13. I think its appropriate that the LGBT Medical Education Research Group seems to be attempting to change the schools culture from the top down.

    I don’t think it reasonable to expect current students to risk their professional future to come out in an un-accepting environment.

  14. Just wanted to say that I agree with so much said above. I saw some of the most blatant homophobia and transphobia in medical school (mostly from residents/attendings but from some sheltered med students too) and at first I was hesitant to come out. The worst example was with a surgeon who refused to address a transwoman by her preferred name and gender pronoun. He went on a rant in the middle of a cholecystectomy (on a different patient) about how she disgusted him so much and how he “wasn’t going to support that lifestyle”. I didn’t dare say a thing because the surgical specialties are already so malignant (I mean med students can hardly even speak in the OR) but thankfully a chief resident did halfheartedly speak up for our patient.

    Eventually though the pressure to perform combined with the stress of keeping a secret became too much and I ended up in counseling. I decided to come out to my class and things were instantly better. Never could get myself to come out to more than a handful of attendings though, and always in the setting of me correcting them when they assumed I had a boyfriend.

    Now I’m currently in an Ob/Gyn residency. I almost didn’t go into Ob/Gyn for fear of the “predatory gay” myth but I absolutely love my work and it is such an incredible privilege to get to take care of these extraordinary women. I decided to adopt a DGAF attitude towards coming out during residency interviews. I figured I don’t want to go to a program that wouldn’t support me. After I matched I also decided to be fully out to my program. Maybe I just got super lucky but all of my attendings and co-residents have been super wonderful and supportive. It’s been lovely. I’m still trying to figure out though how open I want to be with patients. On occasion they’ll ask me if I have a boyfriend and I think it’s very important to be honest with them. (I also worked in med school with a gay male who would lie to his patients and pretend to have a wife instead of a husband. I don’t want to be that person.)

    Sorry I also have night float brain so I hope this makes sense and wasn’t me rambling. It’s just so nice to hear everyone’s stories and share a bit of mine.

    • Some of the surgeons I’ve come across are despicable: friends and I have all observed surgeons being quite sexist/misogynist, etc, but the prevailing culture where I live is incredibly hostile to whistleblowers (to the point that I’m apprehensive about leaving this comment here.) A friend of mine – med student – reported a surgeon for performing a DRE on a patient without consent, and then not ceasing the examination when she screamed in pain. While the authorities were grateful for his courage in coming forward, a few of our fellow students said that they’d think twice about hiring known whistleblowers, if they were in a position to do so, because they wanted to avoid “trouble.”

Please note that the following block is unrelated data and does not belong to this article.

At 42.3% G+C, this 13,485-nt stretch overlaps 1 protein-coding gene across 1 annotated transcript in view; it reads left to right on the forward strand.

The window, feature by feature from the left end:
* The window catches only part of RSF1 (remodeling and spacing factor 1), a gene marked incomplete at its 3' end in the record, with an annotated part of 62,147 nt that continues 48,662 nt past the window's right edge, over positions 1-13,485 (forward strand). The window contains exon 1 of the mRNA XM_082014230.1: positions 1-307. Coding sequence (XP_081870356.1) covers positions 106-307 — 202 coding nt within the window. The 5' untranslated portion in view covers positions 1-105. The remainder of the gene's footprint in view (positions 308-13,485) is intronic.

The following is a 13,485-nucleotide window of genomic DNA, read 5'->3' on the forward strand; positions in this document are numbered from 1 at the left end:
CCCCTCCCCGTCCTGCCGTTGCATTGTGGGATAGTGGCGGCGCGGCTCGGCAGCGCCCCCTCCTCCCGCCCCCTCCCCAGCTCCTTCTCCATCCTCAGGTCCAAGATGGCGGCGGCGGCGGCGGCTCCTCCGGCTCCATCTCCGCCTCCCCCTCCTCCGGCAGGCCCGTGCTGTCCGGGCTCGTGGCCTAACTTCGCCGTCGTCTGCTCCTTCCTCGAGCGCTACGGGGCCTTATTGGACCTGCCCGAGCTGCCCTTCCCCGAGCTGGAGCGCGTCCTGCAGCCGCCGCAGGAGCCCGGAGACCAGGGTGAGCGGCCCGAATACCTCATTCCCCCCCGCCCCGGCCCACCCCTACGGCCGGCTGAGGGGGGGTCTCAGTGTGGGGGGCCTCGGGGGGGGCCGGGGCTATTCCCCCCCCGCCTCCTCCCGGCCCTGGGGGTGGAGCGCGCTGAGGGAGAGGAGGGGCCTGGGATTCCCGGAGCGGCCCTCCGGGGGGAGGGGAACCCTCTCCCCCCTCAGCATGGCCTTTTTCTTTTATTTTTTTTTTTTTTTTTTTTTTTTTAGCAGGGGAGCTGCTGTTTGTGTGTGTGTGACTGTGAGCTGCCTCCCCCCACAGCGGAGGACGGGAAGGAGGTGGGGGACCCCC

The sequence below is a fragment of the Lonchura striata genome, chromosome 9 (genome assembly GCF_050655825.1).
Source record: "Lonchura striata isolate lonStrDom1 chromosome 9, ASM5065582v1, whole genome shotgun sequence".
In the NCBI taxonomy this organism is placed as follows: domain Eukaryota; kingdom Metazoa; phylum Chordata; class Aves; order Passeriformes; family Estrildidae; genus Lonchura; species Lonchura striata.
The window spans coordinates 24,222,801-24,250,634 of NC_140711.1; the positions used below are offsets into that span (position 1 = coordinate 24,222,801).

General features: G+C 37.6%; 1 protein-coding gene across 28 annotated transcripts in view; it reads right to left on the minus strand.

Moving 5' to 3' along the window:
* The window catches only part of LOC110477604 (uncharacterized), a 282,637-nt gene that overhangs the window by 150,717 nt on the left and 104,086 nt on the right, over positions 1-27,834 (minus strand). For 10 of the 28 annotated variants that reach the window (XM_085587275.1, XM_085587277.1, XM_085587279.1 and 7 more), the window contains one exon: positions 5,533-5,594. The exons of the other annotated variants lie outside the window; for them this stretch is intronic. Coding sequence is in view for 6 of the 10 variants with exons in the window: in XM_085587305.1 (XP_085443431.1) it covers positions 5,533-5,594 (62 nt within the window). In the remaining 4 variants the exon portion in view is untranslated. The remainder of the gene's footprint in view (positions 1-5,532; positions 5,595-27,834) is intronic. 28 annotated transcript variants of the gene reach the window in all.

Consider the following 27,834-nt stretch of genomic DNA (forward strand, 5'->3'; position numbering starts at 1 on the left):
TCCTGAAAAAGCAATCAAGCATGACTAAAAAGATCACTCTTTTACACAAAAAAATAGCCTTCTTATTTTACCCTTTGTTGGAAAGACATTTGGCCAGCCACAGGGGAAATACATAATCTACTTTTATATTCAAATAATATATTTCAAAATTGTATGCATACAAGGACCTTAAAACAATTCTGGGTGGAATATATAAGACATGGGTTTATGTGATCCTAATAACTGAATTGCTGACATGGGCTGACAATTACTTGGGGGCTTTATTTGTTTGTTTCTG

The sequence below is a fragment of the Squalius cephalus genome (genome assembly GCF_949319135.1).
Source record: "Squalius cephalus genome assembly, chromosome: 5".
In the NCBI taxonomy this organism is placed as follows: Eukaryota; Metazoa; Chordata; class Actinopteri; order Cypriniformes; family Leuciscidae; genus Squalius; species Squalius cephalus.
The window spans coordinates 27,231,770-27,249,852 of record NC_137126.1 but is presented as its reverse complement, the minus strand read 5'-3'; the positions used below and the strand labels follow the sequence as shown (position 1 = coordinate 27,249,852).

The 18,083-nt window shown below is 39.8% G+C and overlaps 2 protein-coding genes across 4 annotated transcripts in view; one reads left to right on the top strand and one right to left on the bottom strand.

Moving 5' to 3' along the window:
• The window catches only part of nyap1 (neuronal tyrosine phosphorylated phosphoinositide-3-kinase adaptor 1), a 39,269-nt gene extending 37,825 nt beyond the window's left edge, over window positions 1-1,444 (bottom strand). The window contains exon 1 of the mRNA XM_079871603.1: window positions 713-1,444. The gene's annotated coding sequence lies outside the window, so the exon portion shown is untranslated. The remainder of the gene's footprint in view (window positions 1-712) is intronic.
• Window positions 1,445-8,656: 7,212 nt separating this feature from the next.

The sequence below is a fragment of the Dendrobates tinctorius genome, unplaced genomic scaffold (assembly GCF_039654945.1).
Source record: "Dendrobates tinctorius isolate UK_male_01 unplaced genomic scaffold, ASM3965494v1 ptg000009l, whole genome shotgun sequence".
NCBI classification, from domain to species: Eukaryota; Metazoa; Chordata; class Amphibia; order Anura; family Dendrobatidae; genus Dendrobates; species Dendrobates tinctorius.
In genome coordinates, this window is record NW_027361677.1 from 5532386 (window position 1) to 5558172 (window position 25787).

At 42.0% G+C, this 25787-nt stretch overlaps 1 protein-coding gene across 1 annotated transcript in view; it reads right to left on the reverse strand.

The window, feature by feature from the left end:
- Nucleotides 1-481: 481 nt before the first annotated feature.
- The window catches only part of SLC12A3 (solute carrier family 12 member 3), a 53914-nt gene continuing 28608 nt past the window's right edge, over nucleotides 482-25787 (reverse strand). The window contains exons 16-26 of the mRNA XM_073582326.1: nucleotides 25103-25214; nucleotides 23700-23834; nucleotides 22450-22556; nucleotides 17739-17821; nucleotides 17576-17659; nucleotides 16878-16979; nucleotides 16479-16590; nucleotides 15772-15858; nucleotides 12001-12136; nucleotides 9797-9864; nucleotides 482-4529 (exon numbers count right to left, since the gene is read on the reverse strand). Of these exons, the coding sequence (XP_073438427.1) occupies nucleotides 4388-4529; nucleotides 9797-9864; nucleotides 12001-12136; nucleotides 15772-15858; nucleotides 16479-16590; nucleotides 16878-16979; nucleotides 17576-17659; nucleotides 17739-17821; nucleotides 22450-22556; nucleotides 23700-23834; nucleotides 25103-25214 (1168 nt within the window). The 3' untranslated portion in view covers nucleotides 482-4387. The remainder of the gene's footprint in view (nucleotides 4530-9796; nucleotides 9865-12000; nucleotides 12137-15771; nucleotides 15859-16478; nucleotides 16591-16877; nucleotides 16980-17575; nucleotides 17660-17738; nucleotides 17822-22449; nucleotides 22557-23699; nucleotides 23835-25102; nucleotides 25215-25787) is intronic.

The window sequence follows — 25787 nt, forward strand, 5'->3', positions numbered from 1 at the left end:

(Not to single out surgeons specifically, but it is the most “old boys’ club” of all the specialties and they’re quite stubborn people generally so therefore resistant to change.)

      On another note, I’m very encouraged to read that you’re an obs/gynae resident! I’m seriously thinking of specialising as an ob/gyn – it’s my first love, and shadowing an ob/gyn was what convinced me to pursue a medical career – but lurking at the back of my mind is fear that I’ll be stigmatised as a “predatory lesbian” which I know WILL happen even though I live in a fairly large, otherwise gay-friendly city. Did you explicitly “come out” or did you just give people information as and when they asked?

      On (yet!) another note, do any of y’all watch “Call the Midwife”? It’s a show set in the 1950-60s about a group of midwives in a deprived part of London, and one of the characters this season is queer; I think they’re portraying her – given the period in which its set! – quite well, IMHO.

  15. Anything that cannot be scientifically and logically explained is difficult for a doctor to comprehend and accept. Hence, homosexuality is not easily embraced in the medical community.

    I have been questioned many times about my sexuality. The surgeons love to put you in a hot seat during OR’s while assisting because you have no ESCAPE from any of their questions. I never admitted that I was a lesbian. At first, I said I was bisexual (while talking to 2 male surgeons). After that, they didn’t bother to teach me as much as my other girly girl classmates.

    In my other assist for OBGYNE, 2 female surgeons asked me if I ever had a boyfriend. And, what made it worse was that that I had a major crush on the girl surgeon who first asked. I just awkwardly and nervously blurted “NO!” I had that great feeling that she was gay too. She gave me many dirty hot looks during OR’s but it was most likely my hallucination during my 30 hour duty shift. But that’s another story.

    I still denied my sexuality because I like how I was being treated and I feared that i was going to be treated differently.

    It’s hard to be out in this profession that requires you to live your personal life separately from work. Yes, your colleagues and bosses will always tell you that it is no one’s business to know because when you are at work, we just all think about the patients. It’s the number rule. Patient will always come first.